Additional file 1: Figure S1. Phenotype of four selected F3 epi-lines and wild type used for methylome sequencing. Photo was taken at 27 days after planting. Epi24 and Epi8 are sister lines derived from the same crossing event; Epi10 and Epi19 are sister lines derived from a second crossing event. Figure S2. Relative DMP frequencies among different Arabidopsis epi-lines. DMPs were assigned to genic (blue), TE-related (red) and other genomic regions (green). The centroid of the wild type samples was used as reference. Relative DMP frequencies in each genomic feature were estimated as number of DMPs divided by number of total genomic cytosine positions in each genomic feature. A DMP was defined as ‘hyper’ if cytosine methylation level difference was greater than 0 and defined as ‘hypo’ if methylation level difference was less than 0. Figure S3. Total hyper- and hypo-DMP counts in epi-lines. Arabidopsis epi-lines vs WT. Each bar graph represents a single plant in each population. Cytosine context (CG, CHG, CHH) is shown separately for each plant. A DMP was defined as ‘hyper’ if cytosine methylation level difference was greater than 0 and defined as ‘hypo’ if methylation level difference was less than 0. Control centroid was used a reference. Figure S4. Upset plot showing the intersection of DMGs between different msh1 states. The horizontal bar graph on the right (set size) shows the total number of DMGs in each dataset. The upper bar graph (intersection size) shows the number of DMGs shared by different datasets represented by black connected dots. Package ComplexHeatmap (version 2.0.0) in R was used to make graphs. Red arrows indicate relationship among the four epi-lines (state 4) and between selected Epi 24 (state 4) and other individual datasets representing states l-3 in our study. Figure S5. Significant enriched GO pathways by DEG analysis in Epi 8 and Epi 24. a, Enriched GO pathways shared by epi-lines Epi 8 and Epi 24 root RNA (DEG) datasets and Epi 8 leaf sample DEG dataset in Arabidopsis. Heat map was generated using the fold enrichment of GO terms (FDR < 0.05) common between the datasets. GO terms with EASE score (a modified Fisher Exact P-value) < 0.05 were used for FDR calculation. FDR was calculated using package stats (version 3.6.0; p.adjust method = FDR) in R. Package ggplot2 (version 3.3.3) in R was used to generate heatmap. b, Upset plot showing the intersection of DEGs between different Epi 8 and Epi 24 tissues. The horizontal bar graph on the right (set size) shows the total number of DEGs in each dataset. The upper bar graph (intersection size) shows the number of DEGs shared by Epi 8 and Epi 24 datasets represented by black connected dots. c, Upset plots showing the intersection of DMG and DEG datasets in Epi 8 or Epi 24. The horizontal bar graphs on the right (set size) shows the total number of DMGs or DEGs in each dataset. The upper bar graphs (intersection size) shows the number of DMGs or DEGs shared by Epi 8 datasets or Epi 24 datasets represented by black connected dots. Package ComplexHeatmap (version 2.0.0) in R was used to make graphs. Figure S6. Results of weighted correlation network analysis. Network derived from the 871 core msh1-associated DMGs resulted in 166 DMGs with Spearman’s correlation coefficient of 0.6. Loci shown in red are 33 DMGs that overlap (49%) with the 67 core hub loci from k-means cluster analysis (p-value = 0.000333 Fisher’s Exact Test). The node and label sizes are in correspondence with the node degree (from 40 to 105). That is, a large node indicates a significant correlation with a large number of other genes for its/their epigenetic effect on phenotype. Node color represents the gene score (PC-score), from light-green (small value/contribution) to dark maroon (large value/contribution). The greater the PC-score value, the greater the fraction of cumulative variance from the whole sample variance is carried by the gene and, consequently, the greater the discriminatory power carried by the gene. The pairwise correlation between genes was computed as described in Methods.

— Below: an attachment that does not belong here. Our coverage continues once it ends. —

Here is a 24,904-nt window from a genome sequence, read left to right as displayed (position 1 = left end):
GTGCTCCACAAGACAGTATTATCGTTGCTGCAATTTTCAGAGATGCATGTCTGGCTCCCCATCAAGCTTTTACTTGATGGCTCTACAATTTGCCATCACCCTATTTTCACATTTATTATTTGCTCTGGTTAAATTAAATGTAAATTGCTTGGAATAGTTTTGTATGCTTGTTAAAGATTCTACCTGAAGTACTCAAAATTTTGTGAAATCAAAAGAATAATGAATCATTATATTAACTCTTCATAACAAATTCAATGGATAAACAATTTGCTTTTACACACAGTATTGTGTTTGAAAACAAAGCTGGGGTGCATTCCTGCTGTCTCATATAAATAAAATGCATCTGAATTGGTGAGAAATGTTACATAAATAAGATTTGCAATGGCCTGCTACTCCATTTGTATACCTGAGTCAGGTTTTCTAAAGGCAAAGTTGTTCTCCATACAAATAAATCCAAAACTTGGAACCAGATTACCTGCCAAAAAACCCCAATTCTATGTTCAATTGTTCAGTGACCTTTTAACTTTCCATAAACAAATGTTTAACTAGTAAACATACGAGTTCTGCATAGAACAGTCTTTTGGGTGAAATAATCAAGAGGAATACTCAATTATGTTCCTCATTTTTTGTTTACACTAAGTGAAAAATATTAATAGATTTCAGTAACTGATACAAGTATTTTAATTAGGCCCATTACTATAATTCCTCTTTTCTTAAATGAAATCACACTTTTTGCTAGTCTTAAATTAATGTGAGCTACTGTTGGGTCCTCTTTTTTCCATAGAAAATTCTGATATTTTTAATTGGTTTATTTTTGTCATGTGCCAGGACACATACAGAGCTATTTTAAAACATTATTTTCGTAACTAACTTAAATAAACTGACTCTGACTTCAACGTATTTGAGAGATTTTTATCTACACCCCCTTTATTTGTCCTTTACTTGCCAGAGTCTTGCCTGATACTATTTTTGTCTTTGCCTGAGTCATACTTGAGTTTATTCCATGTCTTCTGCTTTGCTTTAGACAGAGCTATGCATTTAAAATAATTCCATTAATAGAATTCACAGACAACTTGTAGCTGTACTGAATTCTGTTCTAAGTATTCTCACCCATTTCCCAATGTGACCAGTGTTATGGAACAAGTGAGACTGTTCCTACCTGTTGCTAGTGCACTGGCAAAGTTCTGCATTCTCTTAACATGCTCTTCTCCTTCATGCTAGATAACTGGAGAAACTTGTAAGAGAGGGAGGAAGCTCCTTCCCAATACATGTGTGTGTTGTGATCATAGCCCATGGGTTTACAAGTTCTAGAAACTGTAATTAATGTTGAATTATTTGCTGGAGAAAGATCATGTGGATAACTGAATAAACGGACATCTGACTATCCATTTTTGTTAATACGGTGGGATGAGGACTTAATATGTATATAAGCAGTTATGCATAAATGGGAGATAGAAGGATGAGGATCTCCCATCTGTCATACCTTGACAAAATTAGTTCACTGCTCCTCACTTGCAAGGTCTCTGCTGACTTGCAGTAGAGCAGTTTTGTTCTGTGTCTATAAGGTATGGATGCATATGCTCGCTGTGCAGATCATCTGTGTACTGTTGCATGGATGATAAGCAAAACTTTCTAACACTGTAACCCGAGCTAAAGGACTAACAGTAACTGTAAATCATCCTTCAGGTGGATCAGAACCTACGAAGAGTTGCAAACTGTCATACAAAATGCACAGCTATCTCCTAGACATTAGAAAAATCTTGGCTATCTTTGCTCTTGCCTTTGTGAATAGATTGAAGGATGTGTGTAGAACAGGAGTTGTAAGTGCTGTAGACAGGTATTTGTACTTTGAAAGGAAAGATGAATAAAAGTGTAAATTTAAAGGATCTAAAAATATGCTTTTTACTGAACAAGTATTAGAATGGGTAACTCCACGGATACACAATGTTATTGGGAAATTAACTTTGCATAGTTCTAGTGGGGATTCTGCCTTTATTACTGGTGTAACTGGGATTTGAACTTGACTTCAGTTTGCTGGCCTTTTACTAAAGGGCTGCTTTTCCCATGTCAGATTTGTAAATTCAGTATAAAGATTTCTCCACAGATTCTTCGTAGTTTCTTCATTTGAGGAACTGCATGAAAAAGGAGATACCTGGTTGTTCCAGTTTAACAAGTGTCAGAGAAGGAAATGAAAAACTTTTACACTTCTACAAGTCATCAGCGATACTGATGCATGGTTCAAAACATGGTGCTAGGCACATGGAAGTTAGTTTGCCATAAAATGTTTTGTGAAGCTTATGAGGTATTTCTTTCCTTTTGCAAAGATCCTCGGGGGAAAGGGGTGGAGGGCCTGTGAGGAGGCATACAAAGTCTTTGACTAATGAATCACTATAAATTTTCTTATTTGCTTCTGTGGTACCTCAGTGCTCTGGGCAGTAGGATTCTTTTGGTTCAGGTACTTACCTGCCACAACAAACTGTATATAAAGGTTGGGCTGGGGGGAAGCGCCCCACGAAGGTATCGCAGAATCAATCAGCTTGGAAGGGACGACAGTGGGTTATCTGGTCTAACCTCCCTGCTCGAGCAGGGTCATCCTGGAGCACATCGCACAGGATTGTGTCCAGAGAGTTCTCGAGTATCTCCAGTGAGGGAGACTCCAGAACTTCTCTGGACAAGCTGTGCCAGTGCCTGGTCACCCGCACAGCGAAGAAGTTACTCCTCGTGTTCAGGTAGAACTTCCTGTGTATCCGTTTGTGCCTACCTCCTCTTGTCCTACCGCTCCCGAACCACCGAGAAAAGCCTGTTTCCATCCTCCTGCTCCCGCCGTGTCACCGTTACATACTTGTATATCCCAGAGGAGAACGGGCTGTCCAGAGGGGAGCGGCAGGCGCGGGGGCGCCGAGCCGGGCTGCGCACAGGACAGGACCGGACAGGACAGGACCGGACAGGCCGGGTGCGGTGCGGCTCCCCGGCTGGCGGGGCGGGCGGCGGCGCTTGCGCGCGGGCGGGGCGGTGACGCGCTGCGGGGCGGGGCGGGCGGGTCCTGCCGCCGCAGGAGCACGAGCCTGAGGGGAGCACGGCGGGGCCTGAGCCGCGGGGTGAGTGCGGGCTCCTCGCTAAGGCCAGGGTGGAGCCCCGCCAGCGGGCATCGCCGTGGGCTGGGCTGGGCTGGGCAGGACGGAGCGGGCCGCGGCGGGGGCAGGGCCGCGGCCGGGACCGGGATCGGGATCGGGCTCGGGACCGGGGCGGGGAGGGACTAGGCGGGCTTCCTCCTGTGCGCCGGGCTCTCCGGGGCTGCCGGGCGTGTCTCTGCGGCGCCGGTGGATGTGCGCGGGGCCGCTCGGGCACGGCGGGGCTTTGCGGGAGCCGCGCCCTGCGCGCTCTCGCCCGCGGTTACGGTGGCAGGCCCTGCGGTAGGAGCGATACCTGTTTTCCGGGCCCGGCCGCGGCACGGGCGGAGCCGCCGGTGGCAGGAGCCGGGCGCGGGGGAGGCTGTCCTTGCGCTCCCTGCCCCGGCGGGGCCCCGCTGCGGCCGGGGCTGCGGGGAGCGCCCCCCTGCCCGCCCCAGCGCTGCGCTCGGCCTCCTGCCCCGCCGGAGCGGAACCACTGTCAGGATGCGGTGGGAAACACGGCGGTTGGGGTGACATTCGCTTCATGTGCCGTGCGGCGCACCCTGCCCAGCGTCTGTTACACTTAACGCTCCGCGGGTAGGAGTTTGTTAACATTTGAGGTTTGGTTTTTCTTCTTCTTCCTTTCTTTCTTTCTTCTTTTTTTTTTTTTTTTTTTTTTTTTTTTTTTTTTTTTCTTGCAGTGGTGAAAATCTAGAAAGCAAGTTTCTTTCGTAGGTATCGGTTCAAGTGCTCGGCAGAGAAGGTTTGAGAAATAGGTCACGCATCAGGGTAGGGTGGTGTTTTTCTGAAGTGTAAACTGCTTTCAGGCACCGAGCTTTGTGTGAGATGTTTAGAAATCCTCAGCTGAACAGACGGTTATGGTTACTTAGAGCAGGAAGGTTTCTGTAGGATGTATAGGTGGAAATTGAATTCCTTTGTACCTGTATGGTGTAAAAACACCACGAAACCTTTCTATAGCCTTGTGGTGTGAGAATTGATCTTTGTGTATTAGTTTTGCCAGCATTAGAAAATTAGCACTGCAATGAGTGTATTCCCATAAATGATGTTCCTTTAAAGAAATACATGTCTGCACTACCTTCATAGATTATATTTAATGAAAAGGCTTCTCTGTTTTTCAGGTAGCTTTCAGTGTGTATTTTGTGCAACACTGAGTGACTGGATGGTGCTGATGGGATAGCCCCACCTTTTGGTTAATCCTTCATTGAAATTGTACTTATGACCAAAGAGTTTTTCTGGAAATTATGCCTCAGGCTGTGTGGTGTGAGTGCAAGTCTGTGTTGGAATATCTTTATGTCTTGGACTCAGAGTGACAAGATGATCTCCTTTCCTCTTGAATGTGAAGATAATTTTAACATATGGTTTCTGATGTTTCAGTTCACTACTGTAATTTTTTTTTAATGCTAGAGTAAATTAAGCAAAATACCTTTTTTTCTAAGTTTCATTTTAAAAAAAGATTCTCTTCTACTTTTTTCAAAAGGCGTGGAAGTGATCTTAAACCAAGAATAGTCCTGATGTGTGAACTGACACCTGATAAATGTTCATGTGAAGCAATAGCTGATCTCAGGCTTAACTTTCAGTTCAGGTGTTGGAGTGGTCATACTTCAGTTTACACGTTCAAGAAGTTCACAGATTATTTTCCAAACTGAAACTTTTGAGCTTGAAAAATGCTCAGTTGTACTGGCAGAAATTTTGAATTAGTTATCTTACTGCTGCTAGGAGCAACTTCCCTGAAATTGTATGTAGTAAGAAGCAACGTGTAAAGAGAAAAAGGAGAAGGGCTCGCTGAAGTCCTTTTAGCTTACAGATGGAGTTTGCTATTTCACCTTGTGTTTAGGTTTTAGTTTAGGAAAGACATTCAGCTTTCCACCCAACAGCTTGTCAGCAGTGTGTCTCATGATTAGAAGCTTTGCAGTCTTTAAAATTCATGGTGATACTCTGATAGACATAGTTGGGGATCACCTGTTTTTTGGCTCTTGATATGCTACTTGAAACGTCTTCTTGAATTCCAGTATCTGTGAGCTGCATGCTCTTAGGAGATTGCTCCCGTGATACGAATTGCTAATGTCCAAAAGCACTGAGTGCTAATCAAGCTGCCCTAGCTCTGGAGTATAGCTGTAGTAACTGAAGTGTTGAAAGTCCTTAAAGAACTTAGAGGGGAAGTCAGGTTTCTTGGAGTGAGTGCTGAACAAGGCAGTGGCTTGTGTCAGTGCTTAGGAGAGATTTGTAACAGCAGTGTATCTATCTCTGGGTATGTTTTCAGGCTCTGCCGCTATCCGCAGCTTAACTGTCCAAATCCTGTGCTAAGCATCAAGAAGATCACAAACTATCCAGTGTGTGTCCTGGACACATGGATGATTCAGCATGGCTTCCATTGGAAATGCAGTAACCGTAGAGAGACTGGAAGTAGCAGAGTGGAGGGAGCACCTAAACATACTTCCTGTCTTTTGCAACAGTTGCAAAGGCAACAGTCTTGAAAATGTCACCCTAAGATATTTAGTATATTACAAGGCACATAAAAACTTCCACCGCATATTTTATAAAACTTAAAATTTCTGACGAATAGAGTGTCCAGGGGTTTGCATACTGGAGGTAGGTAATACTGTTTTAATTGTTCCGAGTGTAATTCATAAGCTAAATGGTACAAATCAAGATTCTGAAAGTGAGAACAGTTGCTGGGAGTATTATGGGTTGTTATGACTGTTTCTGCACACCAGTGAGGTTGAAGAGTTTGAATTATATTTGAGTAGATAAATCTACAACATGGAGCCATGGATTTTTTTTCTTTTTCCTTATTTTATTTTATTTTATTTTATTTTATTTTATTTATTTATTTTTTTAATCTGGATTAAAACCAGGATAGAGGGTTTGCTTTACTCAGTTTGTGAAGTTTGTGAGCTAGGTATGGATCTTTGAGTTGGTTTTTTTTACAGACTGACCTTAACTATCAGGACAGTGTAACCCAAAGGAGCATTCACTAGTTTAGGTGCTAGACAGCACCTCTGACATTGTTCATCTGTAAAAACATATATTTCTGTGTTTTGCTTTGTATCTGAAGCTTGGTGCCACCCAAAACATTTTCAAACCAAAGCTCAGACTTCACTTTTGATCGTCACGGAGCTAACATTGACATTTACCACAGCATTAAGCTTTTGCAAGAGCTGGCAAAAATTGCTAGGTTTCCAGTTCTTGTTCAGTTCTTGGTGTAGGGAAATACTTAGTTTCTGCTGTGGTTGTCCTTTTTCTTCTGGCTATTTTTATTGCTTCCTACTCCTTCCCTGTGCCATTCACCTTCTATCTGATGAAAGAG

Additional file 2. Epi-line state 4 DMGs and GO enrichment.

Additional file 3. Arabidopsis C24 and Ler F1 DMGs and network enrichments.

Additional file 4. Arabidopsis msh1 epi-line state 4 DEG and GO enrichment.

Additional file 5. 871 DMGs shared between four msh1 states.

Additional file 6. TE and sRNA associations with 871 DMGs shared between four msh1 states.

Additional file 7. Cluster 11 and 18 with dcl2/3/4-sensitive DMPs.

Additional file 8. Cluster motifs within 67 core hub loci.

Additional file 9. Review history.

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Kundariya, H., Sanchez, R., Yang, X. et al. Methylome decoding of RdDM-mediated reprogramming effects in the Arabidopsis MSH1 system. Genome Biol 23, 167 (2022). https://0-doi-org.brum.beds.ac.uk/10.1186/s13059-022-02731-w

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Keywords

  • DNA methylation
  • Epigenetic
  • sRNA
  • Vigor
  • Stress response
  • Phenotypic plasticity